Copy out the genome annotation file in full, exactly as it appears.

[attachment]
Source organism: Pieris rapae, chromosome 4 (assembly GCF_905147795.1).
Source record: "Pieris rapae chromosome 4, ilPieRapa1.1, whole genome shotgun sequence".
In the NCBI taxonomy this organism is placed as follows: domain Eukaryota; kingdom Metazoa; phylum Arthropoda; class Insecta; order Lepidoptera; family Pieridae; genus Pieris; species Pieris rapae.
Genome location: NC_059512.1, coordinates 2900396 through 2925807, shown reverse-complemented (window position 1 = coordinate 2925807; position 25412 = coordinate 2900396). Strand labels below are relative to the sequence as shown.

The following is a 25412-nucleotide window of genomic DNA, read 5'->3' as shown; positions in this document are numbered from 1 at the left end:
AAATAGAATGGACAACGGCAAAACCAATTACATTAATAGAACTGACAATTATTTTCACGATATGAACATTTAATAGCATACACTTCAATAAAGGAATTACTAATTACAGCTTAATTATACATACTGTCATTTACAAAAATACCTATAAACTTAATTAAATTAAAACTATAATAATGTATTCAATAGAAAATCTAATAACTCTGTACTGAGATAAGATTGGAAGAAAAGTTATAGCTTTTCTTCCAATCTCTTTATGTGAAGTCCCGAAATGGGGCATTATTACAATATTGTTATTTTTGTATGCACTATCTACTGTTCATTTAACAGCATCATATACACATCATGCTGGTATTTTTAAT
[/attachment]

Source organism: Pieris rapae, chromosome 4 (assembly GCF_905147795.1).
Source record: "Pieris rapae chromosome 4, ilPieRapa1.1, whole genome shotgun sequence".
In the NCBI taxonomy this organism is placed as follows: domain Eukaryota; kingdom Metazoa; phylum Arthropoda; class Insecta; order Lepidoptera; family Pieridae; genus Pieris; species Pieris rapae.
Genome location: NC_059512.1, coordinates 2900396 through 2925807, shown reverse-complemented (window position 1 = coordinate 2925807; position 25412 = coordinate 2900396). Strand labels below are relative to the sequence as shown.

The following is a 25412-nucleotide window of genomic DNA, read 5'->3' as shown; positions in this document are numbered from 1 at the left end:
AAATAGAATGGACAACGGCAAAACCAATTACATTAATAGAACTGACAATTATTTTCACGATATGAACATTTAATAGCATACACTTCAATAAAGGAATTACTAATTACAGCTTAATTATACATACTGTCATTTACAAAAATACCTATAAACTTAATTAAATTAAAACTATAATAATGTATTCAATAGAAAATCTAATAACTCTGTACTGAGATAAGATTGGAAGAAAAGTTATAGCTTTTCTTCCAATCTCTTTATGTGAAGTCCCGAAATGGGGCATTATTACAATATTGTTATTTTTGTATGCACTATCTACTGTTCATTTAACAGCATCATATACACATCATGCTGGTATTTTTAAT